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Offers a narrative history of technical writing as a cultural practice and the system of scientific knowledge it controls.
Spurious Coin constructs a cultural history of technical writing in the United States and the system of scientific knowledge and power it controls. Embedded in this history are tensions between scientific and liberal arts knowledge-making that render technical writing both the genuine and counterfeit coin of scientific knowledge within our culture. When scientific knowledge is made by scientists and engineers, it can circulate as genuine currency in an economy where communication makes knowledge. When scientific knowledge is made by liberal-arts trained technical writers, however, it circulates as spurious currency and threatens the purity of the knowledge economy. Because the stability of the scientific knowledge economy is at stake, scientists and technical writers often find themselves at odds over the value of scientific knowledge minted by non-scientists.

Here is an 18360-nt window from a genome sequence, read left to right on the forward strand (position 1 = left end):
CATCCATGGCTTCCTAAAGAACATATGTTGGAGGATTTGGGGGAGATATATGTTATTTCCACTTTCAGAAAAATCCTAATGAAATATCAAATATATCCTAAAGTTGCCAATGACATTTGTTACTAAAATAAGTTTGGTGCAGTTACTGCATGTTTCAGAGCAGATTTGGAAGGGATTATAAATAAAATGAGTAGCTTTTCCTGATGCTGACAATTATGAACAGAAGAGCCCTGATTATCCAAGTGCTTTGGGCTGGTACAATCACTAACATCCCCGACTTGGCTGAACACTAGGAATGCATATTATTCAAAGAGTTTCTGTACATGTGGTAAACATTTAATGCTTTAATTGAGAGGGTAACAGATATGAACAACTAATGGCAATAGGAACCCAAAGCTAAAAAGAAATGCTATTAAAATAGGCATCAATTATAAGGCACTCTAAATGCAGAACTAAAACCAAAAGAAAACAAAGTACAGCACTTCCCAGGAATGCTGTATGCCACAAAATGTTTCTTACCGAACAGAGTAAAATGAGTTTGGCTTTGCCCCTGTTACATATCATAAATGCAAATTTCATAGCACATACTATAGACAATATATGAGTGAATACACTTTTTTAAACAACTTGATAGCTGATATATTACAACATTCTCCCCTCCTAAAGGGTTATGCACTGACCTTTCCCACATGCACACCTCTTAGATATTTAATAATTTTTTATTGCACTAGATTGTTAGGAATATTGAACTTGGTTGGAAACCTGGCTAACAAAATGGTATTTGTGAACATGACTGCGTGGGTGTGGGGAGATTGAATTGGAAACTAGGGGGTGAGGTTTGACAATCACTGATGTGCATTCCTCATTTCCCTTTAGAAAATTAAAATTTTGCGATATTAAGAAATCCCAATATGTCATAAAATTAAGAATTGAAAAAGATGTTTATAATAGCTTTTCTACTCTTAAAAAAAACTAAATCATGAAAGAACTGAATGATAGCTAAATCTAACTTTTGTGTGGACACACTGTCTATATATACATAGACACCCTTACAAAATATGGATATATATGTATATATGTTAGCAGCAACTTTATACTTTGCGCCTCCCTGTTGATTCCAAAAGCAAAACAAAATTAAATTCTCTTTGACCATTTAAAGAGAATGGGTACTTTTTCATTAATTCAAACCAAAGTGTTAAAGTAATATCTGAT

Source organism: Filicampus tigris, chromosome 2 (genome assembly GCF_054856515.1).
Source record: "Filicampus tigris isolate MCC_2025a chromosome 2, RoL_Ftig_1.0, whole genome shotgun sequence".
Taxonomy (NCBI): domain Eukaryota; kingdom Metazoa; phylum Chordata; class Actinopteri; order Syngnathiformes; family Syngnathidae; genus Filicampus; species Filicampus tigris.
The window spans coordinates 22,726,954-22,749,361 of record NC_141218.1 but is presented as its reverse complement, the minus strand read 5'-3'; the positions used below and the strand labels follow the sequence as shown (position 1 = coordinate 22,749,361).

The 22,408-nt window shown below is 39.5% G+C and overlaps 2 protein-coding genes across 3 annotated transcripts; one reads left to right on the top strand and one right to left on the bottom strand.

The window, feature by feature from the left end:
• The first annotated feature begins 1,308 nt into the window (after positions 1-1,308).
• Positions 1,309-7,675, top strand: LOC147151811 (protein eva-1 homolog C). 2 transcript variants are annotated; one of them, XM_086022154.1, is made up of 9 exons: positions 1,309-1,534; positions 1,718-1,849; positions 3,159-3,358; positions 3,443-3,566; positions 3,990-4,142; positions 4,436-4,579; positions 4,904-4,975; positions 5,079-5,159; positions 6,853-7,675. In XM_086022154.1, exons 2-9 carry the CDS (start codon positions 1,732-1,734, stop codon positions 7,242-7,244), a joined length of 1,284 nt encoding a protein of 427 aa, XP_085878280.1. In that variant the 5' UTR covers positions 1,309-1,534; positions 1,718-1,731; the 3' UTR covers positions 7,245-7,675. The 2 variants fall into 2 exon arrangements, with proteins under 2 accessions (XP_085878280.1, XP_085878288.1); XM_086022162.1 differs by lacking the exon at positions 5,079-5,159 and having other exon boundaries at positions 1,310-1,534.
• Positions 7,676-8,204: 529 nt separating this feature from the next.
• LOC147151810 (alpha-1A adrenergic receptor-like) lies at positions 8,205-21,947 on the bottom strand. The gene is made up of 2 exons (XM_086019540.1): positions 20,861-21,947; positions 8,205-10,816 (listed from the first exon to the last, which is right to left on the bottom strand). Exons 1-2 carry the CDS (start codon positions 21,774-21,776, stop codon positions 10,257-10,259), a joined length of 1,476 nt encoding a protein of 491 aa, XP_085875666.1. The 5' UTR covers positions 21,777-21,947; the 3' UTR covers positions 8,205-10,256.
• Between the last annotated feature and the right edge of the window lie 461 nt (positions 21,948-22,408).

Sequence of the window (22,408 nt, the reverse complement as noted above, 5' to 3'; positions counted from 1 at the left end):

Longo constructs this cultural history around a framework of five intellectual trends: the use of clear, correct English; maximum efficiency of production and operation; the need to contribute to a general fund of scientific knowledge for the betterment of the human condition; the tension between the role of science and art within a culture; and a redemptive urge to purify language and standardize practice. She also explores the role of mechanical engineers in designing management systems which rely on technical writing to control operations and profits.
Putting scientific, technical, and professional communication practices in cultural contexts is essential, and it is only recently that such work has begun. A history such as this is an extremely important foundation for that enterprise. Furthermore, the illustration of the destabilizing effects of liberal-arts-influenced communicators building economic and political capital within the realms of technological development is fascinating and illuminates the critical role that both instructors and practitioners play in the evolution of technology-driven economies. Finally, the historical sweep of this text is truly impressive. To see the evolution and transformations from the Greeks to the post-World War II America is quite powerful. -- Stephen Doheny-Farina, author of The Wired Neighborhood
Longo has captured for her reader a history that few others have attempted--and no one has done as well. --Mary M. Lay, coauthor of Technical Communication